wife of Mir Mehboob Khan, the sixth Nizam of Hyderabad. In those
days, it used to be a street where the concubines of the Nizam lived.
The tiny upper storey apartments, still seem to hide the romance of
their past grandeur, behind their typical little wooden shutters.
These apartments are at present being used as karkhanas
There is yet another
story which takes its origin from the days of Qutub Shahis.
According to this version, it was called Lords Bazaar or the
bazaar meant for the nobility Lad Bazaar being a latter day
corruption. But there is little today to suggest its noble origins.
Come Ramzan (month of
fasting) or the wedding season, Lad Bazaar is heavily crowded with
the burkha-clad (veiled) Muslim women, fashion conscious
ladies, chic college girls and the blushing Lambadinis (a clan of
gypsies) bejeweled in their traditional finery. The street echoes
with the calls of pavement vendors selling bangles, trousers and
hair-pins etc. it is interesting to watch the shy Muslim women
looking the other way while the push-cart bangle sellers slip bangles
onto their delicate wrists.
In the alleys behind, and
upstairs, tailors squat with their sewing machines. There are women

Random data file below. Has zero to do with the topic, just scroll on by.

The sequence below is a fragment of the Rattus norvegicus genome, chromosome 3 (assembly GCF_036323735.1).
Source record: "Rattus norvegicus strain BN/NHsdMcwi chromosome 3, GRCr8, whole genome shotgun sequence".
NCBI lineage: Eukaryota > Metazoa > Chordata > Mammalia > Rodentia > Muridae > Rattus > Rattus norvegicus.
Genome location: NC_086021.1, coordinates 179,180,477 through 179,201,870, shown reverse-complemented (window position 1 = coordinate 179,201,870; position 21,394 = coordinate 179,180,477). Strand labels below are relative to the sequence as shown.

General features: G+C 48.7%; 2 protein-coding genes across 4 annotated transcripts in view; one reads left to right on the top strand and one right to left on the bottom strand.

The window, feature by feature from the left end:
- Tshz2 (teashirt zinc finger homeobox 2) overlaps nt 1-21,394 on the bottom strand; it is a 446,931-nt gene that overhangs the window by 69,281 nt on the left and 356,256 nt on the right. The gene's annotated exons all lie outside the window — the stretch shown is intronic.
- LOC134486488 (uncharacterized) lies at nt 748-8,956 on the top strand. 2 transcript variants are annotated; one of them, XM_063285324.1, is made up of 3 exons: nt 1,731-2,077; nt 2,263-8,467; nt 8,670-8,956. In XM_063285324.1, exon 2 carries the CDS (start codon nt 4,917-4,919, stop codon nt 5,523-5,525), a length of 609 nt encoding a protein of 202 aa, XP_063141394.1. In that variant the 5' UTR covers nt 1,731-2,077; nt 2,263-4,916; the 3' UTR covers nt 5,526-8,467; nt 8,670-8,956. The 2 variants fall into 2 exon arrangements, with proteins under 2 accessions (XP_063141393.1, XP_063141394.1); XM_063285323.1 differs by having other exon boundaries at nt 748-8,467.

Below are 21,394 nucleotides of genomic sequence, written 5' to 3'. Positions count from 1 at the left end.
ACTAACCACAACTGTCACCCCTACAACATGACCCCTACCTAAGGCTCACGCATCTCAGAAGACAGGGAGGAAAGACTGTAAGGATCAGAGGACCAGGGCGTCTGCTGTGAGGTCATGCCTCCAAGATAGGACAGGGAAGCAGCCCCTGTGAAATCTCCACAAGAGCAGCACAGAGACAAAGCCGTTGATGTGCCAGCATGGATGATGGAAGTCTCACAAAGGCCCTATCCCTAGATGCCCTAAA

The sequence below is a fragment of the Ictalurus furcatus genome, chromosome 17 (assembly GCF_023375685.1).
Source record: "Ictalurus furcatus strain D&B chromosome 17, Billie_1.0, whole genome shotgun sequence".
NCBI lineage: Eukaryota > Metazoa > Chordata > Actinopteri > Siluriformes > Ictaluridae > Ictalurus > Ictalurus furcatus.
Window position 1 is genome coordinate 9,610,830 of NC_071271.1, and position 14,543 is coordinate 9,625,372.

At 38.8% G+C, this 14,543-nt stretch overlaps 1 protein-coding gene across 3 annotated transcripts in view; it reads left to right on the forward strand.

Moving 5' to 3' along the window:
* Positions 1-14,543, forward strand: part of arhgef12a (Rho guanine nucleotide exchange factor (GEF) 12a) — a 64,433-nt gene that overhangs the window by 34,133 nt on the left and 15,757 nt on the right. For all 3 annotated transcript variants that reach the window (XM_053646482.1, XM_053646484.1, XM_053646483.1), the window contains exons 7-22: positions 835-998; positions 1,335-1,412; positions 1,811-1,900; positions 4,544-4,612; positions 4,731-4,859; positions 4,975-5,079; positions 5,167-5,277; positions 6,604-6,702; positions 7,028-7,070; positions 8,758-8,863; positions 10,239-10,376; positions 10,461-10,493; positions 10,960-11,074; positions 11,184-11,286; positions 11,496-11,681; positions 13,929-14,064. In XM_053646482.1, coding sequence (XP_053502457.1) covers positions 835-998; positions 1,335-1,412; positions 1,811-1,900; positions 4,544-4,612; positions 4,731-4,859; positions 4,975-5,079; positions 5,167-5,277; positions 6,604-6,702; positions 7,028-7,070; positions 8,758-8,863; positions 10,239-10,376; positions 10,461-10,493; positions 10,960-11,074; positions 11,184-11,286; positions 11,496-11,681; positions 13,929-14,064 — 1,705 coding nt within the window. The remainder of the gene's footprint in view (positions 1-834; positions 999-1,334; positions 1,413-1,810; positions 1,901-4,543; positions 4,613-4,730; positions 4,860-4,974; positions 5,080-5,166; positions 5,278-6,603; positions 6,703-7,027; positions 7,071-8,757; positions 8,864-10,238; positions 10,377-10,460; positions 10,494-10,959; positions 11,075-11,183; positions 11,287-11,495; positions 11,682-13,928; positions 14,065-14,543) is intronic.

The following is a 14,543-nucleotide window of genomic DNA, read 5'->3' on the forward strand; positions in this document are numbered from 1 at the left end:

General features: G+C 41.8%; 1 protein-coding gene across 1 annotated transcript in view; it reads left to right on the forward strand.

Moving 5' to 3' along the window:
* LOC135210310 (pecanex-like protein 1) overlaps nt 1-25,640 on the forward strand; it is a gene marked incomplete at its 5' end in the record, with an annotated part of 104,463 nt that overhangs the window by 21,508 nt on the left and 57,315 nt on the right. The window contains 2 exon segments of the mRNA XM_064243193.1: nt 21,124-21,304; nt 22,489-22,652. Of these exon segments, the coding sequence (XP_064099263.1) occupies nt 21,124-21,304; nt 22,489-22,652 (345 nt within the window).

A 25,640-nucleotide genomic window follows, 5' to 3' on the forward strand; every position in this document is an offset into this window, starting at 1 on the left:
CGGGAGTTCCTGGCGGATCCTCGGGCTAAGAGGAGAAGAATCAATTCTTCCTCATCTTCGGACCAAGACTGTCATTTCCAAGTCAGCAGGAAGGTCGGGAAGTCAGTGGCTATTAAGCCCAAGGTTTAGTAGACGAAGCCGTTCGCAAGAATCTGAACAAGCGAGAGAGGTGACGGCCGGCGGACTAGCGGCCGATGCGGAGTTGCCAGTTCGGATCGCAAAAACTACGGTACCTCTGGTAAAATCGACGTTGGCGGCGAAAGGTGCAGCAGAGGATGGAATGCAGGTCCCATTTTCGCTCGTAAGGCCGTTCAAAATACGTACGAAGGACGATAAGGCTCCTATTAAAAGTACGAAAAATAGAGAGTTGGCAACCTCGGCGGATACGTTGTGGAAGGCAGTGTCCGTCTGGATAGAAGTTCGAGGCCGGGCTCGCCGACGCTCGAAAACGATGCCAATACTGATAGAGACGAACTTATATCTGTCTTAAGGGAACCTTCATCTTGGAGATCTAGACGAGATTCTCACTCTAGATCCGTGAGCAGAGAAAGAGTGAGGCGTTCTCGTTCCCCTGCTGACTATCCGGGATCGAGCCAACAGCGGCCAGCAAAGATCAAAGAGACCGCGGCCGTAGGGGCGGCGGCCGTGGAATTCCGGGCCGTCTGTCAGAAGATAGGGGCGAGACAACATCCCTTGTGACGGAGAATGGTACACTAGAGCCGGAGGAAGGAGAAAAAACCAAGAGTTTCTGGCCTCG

and young girls sitting in alcoves or in their karkhanas
behind, embroidering beautiful bridals suits. A little further,
black metal and woodcraft workers carry on their old trade marking
objects of art and décor.
Lad Bazaar is indeed a
treasure trove of articles of beauty and utility. For Hyderabadi
women, irrespective of whether they are Hindu or Muslim, a
forthcoming marriage usually calls for a visit to the Lad Bazaar. A
bridal suit, or khopdia joda comprising a kurta
(shirt), pyjama (trouser), choli (jacket) and a
ghunghat (veil) is a certain item on their list, and is
available nowhere except in Lad Bazaar. Among the other important
wedding items mehendi (henna), haldi (turmeric) and
bridal bangles are found here.
A walk through the bazaar
and the labyrinth of bylanes behind is an experience in itself. On
is sure to get exhilarated by the rich riot of colourful hangings
that deck the exteriors of almost each shop right from the